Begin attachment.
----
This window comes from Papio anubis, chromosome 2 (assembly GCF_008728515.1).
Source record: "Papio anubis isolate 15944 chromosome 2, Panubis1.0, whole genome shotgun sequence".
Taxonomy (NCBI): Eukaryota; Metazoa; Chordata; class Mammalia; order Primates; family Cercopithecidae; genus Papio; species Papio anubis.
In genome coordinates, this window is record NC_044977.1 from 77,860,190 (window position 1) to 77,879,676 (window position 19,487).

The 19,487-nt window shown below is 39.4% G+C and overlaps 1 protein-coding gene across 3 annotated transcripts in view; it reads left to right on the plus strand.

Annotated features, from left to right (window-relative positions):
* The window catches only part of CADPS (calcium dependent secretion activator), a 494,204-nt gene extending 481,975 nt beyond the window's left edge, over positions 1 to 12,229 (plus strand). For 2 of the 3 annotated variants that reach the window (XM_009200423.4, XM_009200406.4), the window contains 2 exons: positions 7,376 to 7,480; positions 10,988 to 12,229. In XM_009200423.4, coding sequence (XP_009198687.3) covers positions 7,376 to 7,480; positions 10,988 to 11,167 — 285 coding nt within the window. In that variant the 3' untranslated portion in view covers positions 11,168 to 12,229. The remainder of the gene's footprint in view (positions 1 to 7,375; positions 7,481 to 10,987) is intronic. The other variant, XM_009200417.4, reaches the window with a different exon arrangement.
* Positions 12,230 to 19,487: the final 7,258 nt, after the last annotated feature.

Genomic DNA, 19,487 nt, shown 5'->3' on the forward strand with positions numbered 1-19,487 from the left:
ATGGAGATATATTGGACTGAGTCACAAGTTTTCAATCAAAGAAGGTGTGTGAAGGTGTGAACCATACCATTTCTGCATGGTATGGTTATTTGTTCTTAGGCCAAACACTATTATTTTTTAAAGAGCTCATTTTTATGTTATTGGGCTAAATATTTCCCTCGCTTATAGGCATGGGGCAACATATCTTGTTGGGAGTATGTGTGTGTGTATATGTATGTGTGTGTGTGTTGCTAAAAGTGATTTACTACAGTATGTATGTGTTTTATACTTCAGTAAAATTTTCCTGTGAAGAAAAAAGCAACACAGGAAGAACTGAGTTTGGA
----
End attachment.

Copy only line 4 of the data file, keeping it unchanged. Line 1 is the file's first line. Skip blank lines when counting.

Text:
In genome coordinates, this window is record NC_044977.1 from 77,860,190 (window position 1) to 77,879,676 (window position 19,487).